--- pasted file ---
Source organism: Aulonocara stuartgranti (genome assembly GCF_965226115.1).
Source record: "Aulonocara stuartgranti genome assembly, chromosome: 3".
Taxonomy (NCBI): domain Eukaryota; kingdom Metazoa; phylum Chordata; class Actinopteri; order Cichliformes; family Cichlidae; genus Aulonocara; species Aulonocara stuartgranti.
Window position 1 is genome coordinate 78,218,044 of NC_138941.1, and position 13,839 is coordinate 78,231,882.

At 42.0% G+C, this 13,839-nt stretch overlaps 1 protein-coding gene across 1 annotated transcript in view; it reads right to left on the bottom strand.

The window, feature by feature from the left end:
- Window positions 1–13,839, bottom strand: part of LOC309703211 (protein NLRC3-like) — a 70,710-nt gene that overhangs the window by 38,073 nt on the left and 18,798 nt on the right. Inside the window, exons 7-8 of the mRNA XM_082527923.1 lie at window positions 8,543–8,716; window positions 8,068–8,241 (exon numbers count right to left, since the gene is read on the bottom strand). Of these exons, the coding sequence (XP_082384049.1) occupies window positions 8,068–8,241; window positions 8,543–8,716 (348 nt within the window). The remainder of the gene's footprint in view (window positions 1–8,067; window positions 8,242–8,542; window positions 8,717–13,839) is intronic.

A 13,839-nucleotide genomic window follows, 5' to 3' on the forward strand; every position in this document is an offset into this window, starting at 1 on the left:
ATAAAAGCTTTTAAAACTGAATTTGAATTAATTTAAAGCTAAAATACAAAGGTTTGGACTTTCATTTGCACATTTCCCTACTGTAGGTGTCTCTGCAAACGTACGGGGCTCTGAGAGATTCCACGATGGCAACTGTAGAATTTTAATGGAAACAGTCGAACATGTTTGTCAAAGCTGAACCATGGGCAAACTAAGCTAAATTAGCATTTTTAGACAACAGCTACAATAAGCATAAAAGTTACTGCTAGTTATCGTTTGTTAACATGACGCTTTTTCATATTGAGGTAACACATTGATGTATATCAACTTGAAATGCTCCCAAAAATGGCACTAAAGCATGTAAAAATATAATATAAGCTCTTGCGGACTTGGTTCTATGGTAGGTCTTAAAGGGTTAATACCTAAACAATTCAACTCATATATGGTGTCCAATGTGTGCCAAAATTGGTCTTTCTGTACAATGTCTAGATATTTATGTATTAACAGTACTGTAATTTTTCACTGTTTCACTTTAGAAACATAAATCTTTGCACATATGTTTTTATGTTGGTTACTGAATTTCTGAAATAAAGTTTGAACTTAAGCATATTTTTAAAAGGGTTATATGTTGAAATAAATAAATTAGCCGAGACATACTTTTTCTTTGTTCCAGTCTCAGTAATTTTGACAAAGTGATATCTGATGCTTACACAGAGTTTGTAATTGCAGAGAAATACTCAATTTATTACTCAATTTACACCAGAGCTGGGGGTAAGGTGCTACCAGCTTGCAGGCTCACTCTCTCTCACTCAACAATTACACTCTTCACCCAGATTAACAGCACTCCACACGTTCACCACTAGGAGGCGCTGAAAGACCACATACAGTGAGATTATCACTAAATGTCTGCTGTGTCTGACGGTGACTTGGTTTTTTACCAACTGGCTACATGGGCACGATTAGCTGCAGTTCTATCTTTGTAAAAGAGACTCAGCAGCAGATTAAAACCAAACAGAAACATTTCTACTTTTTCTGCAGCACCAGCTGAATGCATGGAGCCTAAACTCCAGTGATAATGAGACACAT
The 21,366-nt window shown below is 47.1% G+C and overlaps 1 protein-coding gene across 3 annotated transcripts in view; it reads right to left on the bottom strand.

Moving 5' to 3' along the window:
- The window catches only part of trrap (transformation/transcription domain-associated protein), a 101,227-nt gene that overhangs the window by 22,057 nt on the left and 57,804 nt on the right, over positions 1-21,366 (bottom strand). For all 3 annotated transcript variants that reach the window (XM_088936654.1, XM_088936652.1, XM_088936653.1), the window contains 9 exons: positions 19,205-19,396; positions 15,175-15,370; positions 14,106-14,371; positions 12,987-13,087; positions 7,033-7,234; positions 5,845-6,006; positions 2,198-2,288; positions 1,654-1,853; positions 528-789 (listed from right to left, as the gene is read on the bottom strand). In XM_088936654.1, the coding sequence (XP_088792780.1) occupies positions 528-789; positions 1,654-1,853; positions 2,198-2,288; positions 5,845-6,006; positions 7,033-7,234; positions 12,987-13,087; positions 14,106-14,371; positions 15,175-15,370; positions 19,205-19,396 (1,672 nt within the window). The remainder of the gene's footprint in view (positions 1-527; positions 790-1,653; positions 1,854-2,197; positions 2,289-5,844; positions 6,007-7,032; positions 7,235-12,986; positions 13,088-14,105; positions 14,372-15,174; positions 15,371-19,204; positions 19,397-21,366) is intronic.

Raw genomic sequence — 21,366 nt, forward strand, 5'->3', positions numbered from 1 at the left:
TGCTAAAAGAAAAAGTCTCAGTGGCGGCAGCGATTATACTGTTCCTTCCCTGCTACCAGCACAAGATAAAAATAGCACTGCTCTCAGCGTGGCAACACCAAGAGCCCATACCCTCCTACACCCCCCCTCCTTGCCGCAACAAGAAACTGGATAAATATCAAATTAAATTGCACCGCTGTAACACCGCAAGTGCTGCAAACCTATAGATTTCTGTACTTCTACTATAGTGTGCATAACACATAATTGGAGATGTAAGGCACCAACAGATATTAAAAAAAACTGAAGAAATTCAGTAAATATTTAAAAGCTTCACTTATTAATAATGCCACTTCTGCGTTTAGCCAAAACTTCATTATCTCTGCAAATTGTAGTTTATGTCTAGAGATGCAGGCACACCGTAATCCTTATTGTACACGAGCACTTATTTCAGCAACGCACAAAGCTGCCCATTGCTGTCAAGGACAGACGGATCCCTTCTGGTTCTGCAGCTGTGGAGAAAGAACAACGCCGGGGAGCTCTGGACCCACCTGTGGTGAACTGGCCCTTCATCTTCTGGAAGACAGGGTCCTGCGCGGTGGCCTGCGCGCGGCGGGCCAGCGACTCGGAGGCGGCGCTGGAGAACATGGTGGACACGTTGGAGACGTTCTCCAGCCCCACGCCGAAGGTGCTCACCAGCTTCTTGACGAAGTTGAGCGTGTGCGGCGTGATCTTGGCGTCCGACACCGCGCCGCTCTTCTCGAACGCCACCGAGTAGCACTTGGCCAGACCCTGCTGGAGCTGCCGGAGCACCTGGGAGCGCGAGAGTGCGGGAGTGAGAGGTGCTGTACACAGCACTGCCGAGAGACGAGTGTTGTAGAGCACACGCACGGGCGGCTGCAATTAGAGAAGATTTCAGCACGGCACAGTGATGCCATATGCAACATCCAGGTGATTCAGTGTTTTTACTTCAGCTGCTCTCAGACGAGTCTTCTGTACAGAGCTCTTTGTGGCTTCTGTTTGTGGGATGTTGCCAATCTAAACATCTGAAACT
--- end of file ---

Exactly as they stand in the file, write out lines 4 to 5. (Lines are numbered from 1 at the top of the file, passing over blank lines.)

Window position 1 is genome coordinate 78,218,044 of NC_138941.1, and position 13,839 is coordinate 78,231,882.

At 42.0% G+C, this 13,839-nt stretch overlaps 1 protein-coding gene across 1 annotated transcript in view; it reads right to left on the bottom strand.